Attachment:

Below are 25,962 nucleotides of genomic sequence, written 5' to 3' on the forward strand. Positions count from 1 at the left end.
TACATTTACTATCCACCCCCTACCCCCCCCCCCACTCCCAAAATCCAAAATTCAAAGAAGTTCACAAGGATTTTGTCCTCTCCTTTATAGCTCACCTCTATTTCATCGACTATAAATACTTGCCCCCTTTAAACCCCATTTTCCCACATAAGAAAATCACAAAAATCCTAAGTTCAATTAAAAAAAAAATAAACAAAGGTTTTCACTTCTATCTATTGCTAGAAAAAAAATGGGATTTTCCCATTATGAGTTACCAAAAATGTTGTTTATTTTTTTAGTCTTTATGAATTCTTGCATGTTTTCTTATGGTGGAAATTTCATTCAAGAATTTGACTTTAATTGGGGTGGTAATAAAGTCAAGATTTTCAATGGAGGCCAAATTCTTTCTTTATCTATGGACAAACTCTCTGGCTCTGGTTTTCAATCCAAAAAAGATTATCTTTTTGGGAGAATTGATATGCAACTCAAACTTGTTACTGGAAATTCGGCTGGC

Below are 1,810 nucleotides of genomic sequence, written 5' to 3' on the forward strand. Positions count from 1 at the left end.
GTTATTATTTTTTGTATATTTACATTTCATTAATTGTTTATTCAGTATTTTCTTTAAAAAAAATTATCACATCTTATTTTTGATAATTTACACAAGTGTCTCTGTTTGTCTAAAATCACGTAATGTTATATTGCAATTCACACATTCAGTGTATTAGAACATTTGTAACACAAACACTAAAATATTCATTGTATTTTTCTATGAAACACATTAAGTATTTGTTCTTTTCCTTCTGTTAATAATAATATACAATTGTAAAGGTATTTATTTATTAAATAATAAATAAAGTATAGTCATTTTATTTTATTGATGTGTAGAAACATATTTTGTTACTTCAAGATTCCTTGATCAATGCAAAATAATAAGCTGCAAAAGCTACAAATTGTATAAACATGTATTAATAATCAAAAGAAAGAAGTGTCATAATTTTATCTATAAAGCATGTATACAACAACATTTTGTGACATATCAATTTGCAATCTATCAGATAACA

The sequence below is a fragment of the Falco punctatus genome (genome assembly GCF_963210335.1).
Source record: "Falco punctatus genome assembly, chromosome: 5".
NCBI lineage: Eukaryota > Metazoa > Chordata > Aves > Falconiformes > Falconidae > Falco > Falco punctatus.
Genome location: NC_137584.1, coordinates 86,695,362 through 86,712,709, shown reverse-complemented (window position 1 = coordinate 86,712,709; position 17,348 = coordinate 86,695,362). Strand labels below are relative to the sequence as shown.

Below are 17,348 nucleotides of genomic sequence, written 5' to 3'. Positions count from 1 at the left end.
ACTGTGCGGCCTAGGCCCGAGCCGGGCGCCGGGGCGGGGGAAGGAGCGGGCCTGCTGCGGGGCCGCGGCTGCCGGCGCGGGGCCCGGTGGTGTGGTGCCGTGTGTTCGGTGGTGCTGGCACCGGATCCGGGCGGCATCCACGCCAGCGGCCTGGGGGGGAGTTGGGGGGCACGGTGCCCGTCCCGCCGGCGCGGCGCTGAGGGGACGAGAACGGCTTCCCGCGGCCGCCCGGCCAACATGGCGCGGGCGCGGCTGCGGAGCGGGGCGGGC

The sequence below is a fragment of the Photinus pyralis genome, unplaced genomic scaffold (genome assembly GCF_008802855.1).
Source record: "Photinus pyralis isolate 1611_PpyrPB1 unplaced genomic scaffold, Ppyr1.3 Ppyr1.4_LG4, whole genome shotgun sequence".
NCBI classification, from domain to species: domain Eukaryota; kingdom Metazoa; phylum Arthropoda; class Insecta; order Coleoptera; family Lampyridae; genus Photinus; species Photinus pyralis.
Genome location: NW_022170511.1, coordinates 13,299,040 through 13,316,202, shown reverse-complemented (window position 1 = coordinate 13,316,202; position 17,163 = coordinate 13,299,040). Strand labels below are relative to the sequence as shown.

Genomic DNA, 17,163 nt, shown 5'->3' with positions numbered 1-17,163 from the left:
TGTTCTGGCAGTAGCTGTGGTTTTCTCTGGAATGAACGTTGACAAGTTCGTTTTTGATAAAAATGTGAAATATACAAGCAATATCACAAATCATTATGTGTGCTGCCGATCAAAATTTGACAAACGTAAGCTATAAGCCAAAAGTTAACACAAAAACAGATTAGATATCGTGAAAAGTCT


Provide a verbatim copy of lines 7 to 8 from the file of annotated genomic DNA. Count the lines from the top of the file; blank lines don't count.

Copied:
NCBI lineage: Eukaryota > Metazoa > Chordata > Aves > Falconiformes > Falconidae > Falco > Falco punctatus.
Genome location: NC_137584.1, coordinates 86,695,362 through 86,712,709, shown reverse-complemented (window position 1 = coordinate 86,712,709; position 17,348 = coordinate 86,695,362). Strand labels below are relative to the sequence as shown.